Gmail already tries to flag phishing messages. But now the free e-mail service has begun using DomainKeys and DomainKeys Identified Mail (DKIM), related e-mail authentication protocols, to detect phishing attempts in e-mail messages that purport to come from eBay and PayPal, two of the most heavily phished domains.
"Now any e-mail that claims to come from 'paypal.com' or 'ebay.com' (and their international versions) is authenticated by Gmail and -- here comes the important part -- rejected if it fails to verify as actually coming from PayPal or eBay," explained Google engineer Brad Taylor in a blog post. "That's right: You won't even see the phishing message in your spam folder. Gmail just won't accept it at all. Conversely, if you get a message in Gmail where the 'From' says '@paypal.com' or '@ebay.com,' then you'll know it actually came from PayPal or eBay. It's e-mail the way it should be."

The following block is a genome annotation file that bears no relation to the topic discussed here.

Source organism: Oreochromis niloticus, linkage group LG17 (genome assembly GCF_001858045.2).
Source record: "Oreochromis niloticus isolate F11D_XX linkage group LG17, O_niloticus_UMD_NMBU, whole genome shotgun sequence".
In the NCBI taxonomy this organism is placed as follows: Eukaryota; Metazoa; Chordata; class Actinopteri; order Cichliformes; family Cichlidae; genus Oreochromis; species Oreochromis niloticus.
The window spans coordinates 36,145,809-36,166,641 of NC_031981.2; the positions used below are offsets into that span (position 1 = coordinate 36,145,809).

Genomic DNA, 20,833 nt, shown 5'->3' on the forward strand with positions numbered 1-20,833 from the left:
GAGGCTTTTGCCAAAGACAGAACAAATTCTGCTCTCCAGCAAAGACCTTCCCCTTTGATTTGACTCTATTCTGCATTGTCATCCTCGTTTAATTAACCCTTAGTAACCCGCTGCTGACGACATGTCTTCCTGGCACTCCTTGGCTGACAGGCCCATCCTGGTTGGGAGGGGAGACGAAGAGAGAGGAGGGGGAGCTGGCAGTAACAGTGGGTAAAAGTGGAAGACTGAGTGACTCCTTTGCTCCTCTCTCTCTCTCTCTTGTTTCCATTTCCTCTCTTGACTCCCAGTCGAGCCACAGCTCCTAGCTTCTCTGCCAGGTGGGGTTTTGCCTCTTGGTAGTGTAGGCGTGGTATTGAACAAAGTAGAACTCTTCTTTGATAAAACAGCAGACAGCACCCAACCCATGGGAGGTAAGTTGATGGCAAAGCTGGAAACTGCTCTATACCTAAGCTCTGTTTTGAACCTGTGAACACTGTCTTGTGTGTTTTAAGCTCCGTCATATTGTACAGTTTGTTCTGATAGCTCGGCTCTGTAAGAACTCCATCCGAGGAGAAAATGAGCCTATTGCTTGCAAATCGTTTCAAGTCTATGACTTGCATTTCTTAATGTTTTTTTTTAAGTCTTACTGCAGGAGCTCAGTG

DomainKeys was developed by Yahoo and has since been adopted by other Internet companies. It also spawned DKIM, a related standard. It appends a cryptographic signature to e-mail messages that the receiving server can use to authenticate the purported domain of origin.
As part of its efforts to protect Internet users, Google also publishes a blacklist of known phishing sites. This blacklist informs the anti-phishing features in Firefox and Google Desktop. Google makes this list available for other applications through its Safe Browsing API.
Gmail's use of DomainKeys will be able to block messages that pretend to come from eBay or PayPal. It won't help much against phishers who are communicating through hijacked eBay accounts. In such cases, the recipient has to hope that any malicious URLs in the message are detected using Google's blacklist.